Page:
I want to ensure that theoretical computer science considers and protects the perspectives of groups whose interests it has historically overlooked.

My research focuses on how we can protect the rights of individuals both at the high-level of defining frameworks to analyze how algorithms adhere to societal values (i.e. privacy, fairness), and at a lower level of explicitly designing systems that have built-in abuse mitigation and other protections rather than depending on policies alone to ensure ethical behavior.

Note: Unfortunately this page is not fully up-to-date with all the exciting things I've been working on! Please check back soon for more recent work.

Algorithmic Fairness and Diversity

Since September 2020, I have been working with Omer Reingold and Judy Shen on questions related to how to analyze and design algorithms that encourage diversity.

Secure Source-Tracking for Encrypted Messaging Systems

End-to-end encrypted messaging systems such as WhatsApp are attractive to users because they provide strong privacy and security guarantees. These platforms, however, have become victims of viral forwards of misinformation and illegal content, facilitated by their anonymous guarantees. Without knowing who is sending these problematic messages, secure messaging platforms are unable to enforce the same type of content moderation employed by sites such as Twitter to prevent the viral spread of misinformation via forwards.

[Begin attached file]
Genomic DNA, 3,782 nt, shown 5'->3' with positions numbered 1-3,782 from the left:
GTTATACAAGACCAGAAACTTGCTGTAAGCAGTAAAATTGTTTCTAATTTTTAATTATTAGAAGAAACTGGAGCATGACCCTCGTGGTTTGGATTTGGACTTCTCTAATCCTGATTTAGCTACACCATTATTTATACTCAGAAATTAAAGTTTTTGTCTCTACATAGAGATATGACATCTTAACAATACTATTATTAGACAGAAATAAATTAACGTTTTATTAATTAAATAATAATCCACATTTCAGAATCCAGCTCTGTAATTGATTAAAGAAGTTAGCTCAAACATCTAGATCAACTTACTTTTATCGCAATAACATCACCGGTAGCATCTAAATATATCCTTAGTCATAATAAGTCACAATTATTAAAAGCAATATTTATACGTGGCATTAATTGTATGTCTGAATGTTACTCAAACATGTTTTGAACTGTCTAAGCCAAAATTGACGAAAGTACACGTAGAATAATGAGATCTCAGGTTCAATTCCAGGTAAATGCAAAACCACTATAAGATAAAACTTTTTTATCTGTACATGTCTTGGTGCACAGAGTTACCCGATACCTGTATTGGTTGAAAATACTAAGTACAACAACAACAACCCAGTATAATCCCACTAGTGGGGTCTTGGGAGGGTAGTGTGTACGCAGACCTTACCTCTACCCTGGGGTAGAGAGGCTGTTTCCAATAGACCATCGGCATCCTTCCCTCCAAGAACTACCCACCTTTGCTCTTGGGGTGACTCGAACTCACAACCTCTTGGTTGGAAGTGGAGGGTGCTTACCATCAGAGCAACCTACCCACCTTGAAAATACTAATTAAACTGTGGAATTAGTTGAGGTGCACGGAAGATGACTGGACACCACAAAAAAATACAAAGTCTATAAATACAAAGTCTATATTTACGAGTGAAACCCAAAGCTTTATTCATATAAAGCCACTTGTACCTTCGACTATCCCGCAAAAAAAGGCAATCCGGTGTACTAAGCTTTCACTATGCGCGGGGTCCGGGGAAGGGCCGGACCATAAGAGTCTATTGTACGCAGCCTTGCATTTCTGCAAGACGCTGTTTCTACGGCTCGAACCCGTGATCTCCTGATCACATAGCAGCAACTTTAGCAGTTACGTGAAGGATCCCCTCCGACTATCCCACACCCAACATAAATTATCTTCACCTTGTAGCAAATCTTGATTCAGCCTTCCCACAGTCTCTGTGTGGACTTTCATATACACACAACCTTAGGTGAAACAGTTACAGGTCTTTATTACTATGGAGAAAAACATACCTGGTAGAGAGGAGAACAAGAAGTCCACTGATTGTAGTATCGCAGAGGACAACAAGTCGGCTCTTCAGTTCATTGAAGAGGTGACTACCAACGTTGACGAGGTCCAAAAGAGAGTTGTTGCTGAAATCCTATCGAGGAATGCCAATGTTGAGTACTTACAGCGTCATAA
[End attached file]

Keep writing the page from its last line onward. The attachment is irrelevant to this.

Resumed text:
I spent summer 2020 working on a project in applied cryptography under the mentorship of Dan Boneh and Saba Eskandarian. Our work developed tools to control the spread of disinformation and malicious content in end-to-end encrypted messaging systems, and was awarded a CURIS Outstanding Poster Award.

Poster (CURIS 2020)

Bounded-Leakage Differential Privacy

How is an individual's privacy affected when a differentially private release of data is combined with an existing background of auxiliary information?

To help answer this question, I worked with Omer Reingold and Katrina Ligett starting in Fall 2019 to define a new variant of differential privacy: bounded-leakage differential privacy, that gives a tighter measure of privacy with respect to some upper bound on potential auxiliary information (leakage).

This new definition can be applied to bring new insights to settings such as releasing exact counts of census data, or reasoning about whether your privacy can be affected by studies that you did not participate in.

I presented our work at the 2020 Symposium on the Foundations of Responsible Computing in June, and it was featured as a poster at TPDP 2020. We are currently working on a longer version of the paper for broader publication.

Poster (TPDP 2020) | Presentation (FORC 2020) | Paper (FORC 2020)